Our Services

At Pleasant View Gardens we design all spaces. From small areas of a yard to entire properties, and from residential to commercial sites. We can create an area to best fit your style, needs, and budget.
Once a design has been created, and approved the installation can commence. By removing some or all of the existing landscaping and enhancing soils we are able to transform dull, lifeless areas.
Keeping your space clean and organized helps keep the lasting effect of the initial design, as well as assists with plant health. We work with designs we have custom created, as well as designs from other groups.
At Pleasant View Gardens we provide organic practices and offer sustainable gardening techniques. We use a variety of organic products that ensure safety while maintaining the heath of your gardens.
What better way to accent your home or office than with flowers and foliage. Beautiful color, unique containers and tasteful displays that fit a space are essential in great garden design and can add character to any property.

Our Recent Posts

Juglone in Landscaping

Juglone in Landscaping

Juglone is the most prevalent biochemical in the Black Walnut. It’s also in Juglans cinerea or Butternut tree as well as Carya ovata, commonly known as Shagbark Hickory. However, these latter two trees have far less juglone in their system compared to the Black Walnut. It is the Black Walnut that carries a negative connotation for gardeners because in the landscape Juglone is the oppressor to many other plants.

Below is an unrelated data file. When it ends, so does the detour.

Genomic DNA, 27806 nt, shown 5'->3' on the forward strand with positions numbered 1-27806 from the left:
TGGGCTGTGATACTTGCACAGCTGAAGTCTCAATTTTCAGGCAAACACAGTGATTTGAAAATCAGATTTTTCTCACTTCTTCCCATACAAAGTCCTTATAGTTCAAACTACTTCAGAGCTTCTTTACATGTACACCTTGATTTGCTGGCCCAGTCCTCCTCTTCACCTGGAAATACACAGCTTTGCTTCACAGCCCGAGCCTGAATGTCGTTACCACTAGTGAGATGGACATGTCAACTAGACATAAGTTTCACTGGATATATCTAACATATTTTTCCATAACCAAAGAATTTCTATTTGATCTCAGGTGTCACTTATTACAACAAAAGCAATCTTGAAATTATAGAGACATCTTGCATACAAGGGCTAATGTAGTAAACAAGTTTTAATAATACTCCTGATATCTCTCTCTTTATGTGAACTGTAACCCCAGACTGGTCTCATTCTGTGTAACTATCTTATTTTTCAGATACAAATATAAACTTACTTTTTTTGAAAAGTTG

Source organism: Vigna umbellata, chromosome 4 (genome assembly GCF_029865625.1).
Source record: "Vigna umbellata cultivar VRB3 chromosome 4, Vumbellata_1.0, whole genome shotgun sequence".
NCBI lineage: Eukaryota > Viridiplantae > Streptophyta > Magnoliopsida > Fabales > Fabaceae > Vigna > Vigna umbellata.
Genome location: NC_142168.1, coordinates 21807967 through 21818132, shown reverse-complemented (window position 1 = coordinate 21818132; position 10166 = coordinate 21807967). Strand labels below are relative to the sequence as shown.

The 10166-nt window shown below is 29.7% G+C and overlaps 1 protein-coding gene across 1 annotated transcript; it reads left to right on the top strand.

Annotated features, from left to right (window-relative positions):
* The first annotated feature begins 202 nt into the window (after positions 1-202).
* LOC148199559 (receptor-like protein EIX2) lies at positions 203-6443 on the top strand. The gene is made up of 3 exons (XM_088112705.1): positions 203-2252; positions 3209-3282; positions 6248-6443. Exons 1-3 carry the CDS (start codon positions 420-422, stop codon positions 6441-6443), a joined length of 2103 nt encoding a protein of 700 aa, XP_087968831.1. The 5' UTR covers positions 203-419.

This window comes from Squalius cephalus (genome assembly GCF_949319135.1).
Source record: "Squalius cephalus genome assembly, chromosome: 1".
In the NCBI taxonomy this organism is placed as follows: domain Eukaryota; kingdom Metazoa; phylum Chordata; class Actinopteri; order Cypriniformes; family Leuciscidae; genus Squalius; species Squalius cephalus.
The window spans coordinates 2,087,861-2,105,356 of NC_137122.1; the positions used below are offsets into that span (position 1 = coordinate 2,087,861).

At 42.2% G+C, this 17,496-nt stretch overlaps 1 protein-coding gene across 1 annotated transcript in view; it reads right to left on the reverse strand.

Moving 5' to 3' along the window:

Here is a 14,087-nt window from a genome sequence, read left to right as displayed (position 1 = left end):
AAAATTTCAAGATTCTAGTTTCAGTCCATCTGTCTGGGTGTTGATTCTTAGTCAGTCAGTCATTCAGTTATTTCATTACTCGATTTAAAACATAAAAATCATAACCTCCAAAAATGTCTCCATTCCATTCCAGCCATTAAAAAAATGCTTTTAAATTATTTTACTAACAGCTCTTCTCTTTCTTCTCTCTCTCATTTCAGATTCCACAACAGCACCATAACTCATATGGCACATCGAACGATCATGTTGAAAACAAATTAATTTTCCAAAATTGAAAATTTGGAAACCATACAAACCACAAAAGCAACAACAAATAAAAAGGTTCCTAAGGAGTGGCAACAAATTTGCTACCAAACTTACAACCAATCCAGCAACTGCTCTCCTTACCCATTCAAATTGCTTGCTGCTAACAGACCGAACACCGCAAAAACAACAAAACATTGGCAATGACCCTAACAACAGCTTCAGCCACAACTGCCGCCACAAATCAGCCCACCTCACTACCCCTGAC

Birch, Maple & Walnut tree Pruning

Birch, Maple & Walnut tree Pruning

As I’m sitting here piecing together the latest tips for pruning deciduous trees, I can look out my window and see a beautiful Betula nigra (River Birch) in my neighbor’s landscape, and right next door on the other side, a massively, giant Acer saccharinum (Silver Maple). I would never have thought there is a common thread between Birches and Maples when it comes to pruning. Yet in spite of their many differences, especially size and look, both need to be pruned in the months of June and July when sap production is relatively lower. Both of these trees “bleed” heavily in late winter when the days are sunny, and warmer (relatively speaking for Minnesota winters), and the nighttime climate is just below freezing. These temperatures trigger a pressure build up in the roots of the Maples, and Birches as well, that pushes the sap up and into the limbs where it will freely flow out of any cut.